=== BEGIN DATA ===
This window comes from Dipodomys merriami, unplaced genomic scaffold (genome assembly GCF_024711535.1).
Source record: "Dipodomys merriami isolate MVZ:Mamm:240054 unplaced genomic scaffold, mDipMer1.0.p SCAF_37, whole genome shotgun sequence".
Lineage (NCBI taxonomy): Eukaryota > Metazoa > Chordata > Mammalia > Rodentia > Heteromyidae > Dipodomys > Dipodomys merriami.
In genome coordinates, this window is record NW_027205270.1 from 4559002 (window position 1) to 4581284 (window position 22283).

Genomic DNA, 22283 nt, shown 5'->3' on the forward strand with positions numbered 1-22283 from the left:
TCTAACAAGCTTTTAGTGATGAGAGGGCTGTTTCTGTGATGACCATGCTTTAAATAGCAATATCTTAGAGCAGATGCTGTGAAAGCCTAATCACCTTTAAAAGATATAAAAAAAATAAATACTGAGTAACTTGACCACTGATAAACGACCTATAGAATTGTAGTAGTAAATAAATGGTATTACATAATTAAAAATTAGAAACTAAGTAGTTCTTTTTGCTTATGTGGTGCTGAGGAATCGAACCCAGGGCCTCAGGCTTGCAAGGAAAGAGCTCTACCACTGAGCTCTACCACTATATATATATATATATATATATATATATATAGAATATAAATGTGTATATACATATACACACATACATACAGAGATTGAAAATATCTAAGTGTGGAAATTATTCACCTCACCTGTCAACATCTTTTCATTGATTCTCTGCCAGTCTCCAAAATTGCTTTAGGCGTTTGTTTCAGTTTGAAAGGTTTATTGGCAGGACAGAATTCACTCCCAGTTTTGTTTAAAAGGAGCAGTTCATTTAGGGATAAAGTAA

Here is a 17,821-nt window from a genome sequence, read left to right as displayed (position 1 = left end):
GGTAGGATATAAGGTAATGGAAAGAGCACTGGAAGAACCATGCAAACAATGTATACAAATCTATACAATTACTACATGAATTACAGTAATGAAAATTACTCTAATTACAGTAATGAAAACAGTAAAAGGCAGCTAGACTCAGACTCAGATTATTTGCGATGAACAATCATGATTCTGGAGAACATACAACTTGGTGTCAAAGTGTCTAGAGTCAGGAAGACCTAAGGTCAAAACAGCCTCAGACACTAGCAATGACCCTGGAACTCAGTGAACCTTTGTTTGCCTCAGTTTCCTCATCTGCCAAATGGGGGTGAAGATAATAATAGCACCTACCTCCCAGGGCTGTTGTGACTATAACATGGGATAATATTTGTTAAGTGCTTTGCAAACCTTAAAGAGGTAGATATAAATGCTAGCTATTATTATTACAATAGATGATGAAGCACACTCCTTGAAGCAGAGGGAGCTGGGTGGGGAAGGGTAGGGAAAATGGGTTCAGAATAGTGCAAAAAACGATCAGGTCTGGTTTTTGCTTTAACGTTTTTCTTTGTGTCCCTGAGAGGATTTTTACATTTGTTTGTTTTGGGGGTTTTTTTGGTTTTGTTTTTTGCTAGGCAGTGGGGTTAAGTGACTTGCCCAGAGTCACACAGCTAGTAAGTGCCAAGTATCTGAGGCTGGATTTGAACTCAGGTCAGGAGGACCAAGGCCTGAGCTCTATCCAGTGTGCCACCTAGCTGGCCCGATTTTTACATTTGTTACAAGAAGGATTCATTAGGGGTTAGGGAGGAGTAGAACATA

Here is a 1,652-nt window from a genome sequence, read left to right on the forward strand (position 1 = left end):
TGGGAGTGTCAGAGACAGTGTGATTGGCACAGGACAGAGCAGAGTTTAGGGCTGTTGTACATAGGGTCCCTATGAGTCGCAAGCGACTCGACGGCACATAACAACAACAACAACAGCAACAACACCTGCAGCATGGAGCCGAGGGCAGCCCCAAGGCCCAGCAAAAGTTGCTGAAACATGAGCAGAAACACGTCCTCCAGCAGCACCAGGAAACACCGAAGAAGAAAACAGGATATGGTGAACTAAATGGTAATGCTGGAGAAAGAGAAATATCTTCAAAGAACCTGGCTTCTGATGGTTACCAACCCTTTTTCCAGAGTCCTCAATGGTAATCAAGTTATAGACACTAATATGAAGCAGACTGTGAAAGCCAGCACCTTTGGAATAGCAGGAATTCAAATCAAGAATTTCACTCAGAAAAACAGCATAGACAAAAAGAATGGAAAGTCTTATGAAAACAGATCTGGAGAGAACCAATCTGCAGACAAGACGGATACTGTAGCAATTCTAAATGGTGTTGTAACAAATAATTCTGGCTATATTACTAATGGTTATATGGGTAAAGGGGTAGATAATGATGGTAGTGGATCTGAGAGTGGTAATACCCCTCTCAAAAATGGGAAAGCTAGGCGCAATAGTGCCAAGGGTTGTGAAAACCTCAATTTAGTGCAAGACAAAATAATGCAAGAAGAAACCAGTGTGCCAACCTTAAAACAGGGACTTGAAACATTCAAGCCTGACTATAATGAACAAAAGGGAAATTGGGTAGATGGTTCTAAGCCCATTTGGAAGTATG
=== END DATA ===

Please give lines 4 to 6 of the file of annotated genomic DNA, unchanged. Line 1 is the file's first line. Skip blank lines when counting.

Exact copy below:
In genome coordinates, this window is record NW_027205270.1 from 4559002 (window position 1) to 4581284 (window position 22283).

Genomic DNA, 22283 nt, shown 5'->3' on the forward strand with positions numbered 1-22283 from the left:
TCTAACAAGCTTTTAGTGATGAGAGGGCTGTTTCTGTGATGACCATGCTTTAAATAGCAATATCTTAGAGCAGATGCTGTGAAAGCCTAATCACCTTTAAAAGATATAAAAAAAATAAATACTGAGTAACTTGACCACTGATAAACGACCTATAGAATTGTAGTAGTAAATAAATGGTATTACATAATTAAAAATTAGAAACTAAGTAGTTCTTTTTGCTTATGTGGTGCTGAGGAATCGAACCCAGGGCCTCAGGCTTGCAAGGAAAGAGCTCTACCACTGAGCTCTACCACTATATATATATATATATATATATATATATATAGAATATAAATGTGTATATACATATACACACATACATACAGAGATTGAAAATATCTAAGTGTGGAAATTATTCACCTCACCTGTCAACATCTTTTCATTGATTCTCTGCCAGTCTCCAAAATTGCTTTAGGCGTTTGTTTCAGTTTGAAAGGTTTATTGGCAGGACAGAATTCACTCCCAGTTTTGTTTAAAAGGAGCAGTTCATTTAGGGATAAAGTAA